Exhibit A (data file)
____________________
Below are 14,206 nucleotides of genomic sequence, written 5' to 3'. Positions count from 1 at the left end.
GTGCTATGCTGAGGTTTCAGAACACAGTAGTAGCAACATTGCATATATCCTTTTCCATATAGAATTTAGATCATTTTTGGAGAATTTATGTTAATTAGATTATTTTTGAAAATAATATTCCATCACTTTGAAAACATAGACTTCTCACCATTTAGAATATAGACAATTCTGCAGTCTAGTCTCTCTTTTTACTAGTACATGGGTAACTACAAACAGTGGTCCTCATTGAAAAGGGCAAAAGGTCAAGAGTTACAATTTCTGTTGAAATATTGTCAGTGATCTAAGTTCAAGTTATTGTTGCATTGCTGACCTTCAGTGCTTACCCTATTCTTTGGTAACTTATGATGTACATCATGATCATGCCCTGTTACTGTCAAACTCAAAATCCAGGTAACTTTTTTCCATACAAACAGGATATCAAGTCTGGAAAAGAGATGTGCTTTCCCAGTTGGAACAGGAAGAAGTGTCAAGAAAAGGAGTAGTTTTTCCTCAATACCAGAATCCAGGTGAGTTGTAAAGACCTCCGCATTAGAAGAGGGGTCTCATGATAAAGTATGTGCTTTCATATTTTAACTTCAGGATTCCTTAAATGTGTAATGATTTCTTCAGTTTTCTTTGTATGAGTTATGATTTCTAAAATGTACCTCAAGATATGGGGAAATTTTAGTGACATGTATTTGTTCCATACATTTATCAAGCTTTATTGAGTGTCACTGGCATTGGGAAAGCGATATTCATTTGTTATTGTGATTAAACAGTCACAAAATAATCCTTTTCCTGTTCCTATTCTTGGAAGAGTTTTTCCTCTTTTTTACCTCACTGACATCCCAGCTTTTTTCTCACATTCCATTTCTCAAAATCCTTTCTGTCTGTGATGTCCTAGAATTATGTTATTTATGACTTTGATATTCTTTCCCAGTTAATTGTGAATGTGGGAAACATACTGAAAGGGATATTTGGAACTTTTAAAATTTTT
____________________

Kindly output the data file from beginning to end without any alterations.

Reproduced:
Below are 14,206 nucleotides of genomic sequence, written 5' to 3'. Positions count from 1 at the left end.
GTGCTATGCTGAGGTTTCAGAACACAGTAGTAGCAACATTGCATATATCCTTTTCCATATAGAATTTAGATCATTTTTGGAGAATTTATGTTAATTAGATTATTTTTGAAAATAATATTCCATCACTTTGAAAACATAGACTTCTCACCATTTAGAATATAGACAATTCTGCAGTCTAGTCTCTCTTTTTACTAGTACATGGGTAACTACAAACAGTGGTCCTCATTGAAAAGGGCAAAAGGTCAAGAGTTACAATTTCTGTTGAAATATTGTCAGTGATCTAAGTTCAAGTTATTGTTGCATTGCTGACCTTCAGTGCTTACCCTATTCTTTGGTAACTTATGATGTACATCATGATCATGCCCTGTTACTGTCAAACTCAAAATCCAGGTAACTTTTTTCCATACAAACAGGATATCAAGTCTGGAAAAGAGATGTGCTTTCCCAGTTGGAACAGGAAGAAGTGTCAAGAAAAGGAGTAGTTTTTCCTCAATACCAGAATCCAGGTGAGTTGTAAAGACCTCCGCATTAGAAGAGGGGTCTCATGATAAAGTATGTGCTTTCATATTTTAACTTCAGGATTCCTTAAATGTGTAATGATTTCTTCAGTTTTCTTTGTATGAGTTATGATTTCTAAAATGTACCTCAAGATATGGGGAAATTTTAGTGACATGTATTTGTTCCATACATTTATCAAGCTTTATTGAGTGTCACTGGCATTGGGAAAGCGATATTCATTTGTTATTGTGATTAAACAGTCACAAAATAATCCTTTTCCTGTTCCTATTCTTGGAAGAGTTTTTCCTCTTTTTTACCTCACTGACATCCCAGCTTTTTTCTCACATTCCATTTCTCAAAATCCTTTCTGTCTGTGATGTCCTAGAATTATGTTATTTATGACTTTGATATTCTTTCCCAGTTAATTGTGAATGTGGGAAACATACTGAAAGGGATATTTGGAACTTTTAAAATTTTT